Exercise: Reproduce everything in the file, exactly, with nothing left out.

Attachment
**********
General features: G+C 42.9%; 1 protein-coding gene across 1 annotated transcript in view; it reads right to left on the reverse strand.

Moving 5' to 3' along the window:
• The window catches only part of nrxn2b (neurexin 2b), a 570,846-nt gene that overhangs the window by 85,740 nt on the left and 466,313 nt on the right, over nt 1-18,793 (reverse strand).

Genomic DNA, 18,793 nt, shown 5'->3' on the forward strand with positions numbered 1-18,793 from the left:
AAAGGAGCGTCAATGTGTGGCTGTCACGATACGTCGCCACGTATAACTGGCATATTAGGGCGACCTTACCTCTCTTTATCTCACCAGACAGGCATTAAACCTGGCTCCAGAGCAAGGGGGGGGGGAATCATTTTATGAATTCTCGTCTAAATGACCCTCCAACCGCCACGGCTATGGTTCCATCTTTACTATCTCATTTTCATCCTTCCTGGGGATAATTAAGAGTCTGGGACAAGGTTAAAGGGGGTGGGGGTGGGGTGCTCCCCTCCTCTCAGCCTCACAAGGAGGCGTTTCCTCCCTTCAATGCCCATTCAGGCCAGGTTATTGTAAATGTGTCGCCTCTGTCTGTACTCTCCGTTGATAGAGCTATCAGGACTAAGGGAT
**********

General features: G+C 42.9%; 1 protein-coding gene across 1 annotated transcript in view; it reads right to left on the reverse strand.

Moving 5' to 3' along the window:
• The window catches only part of nrxn2b (neurexin 2b), a 570,846-nt gene that overhangs the window by 85,740 nt on the left and 466,313 nt on the right, over nt 1-18,793 (reverse strand).

Genomic DNA, 18,793 nt, shown 5'->3' on the forward strand with positions numbered 1-18,793 from the left:
AAAGGAGCGTCAATGTGTGGCTGTCACGATACGTCGCCACGTATAACTGGCATATTAGGGCGACCTTACCTCTCTTTATCTCACCAGACAGGCATTAAACCTGGCTCCAGAGCAAGGGGGGGGGGAATCATTTTATGAATTCTCGTCTAAATGACCCTCCAACCGCCACGGCTATGGTTCCATCTTTACTATCTCATTTTCATCCTTCCTGGGGATAATTAAGAGTCTGGGACAAGGTTAAAGGGGGTGGGGGTGGGGTGCTCCCCTCCTCTCAGCCTCACAAGGAGGCGTTTCCTCCCTTCAATGCCCATTCAGGCCAGGTTATTGTAAATGTGTCGCCTCTGTCTGTACTCTCCGTTGATAGAGCTATCAGGACTAAGGGAT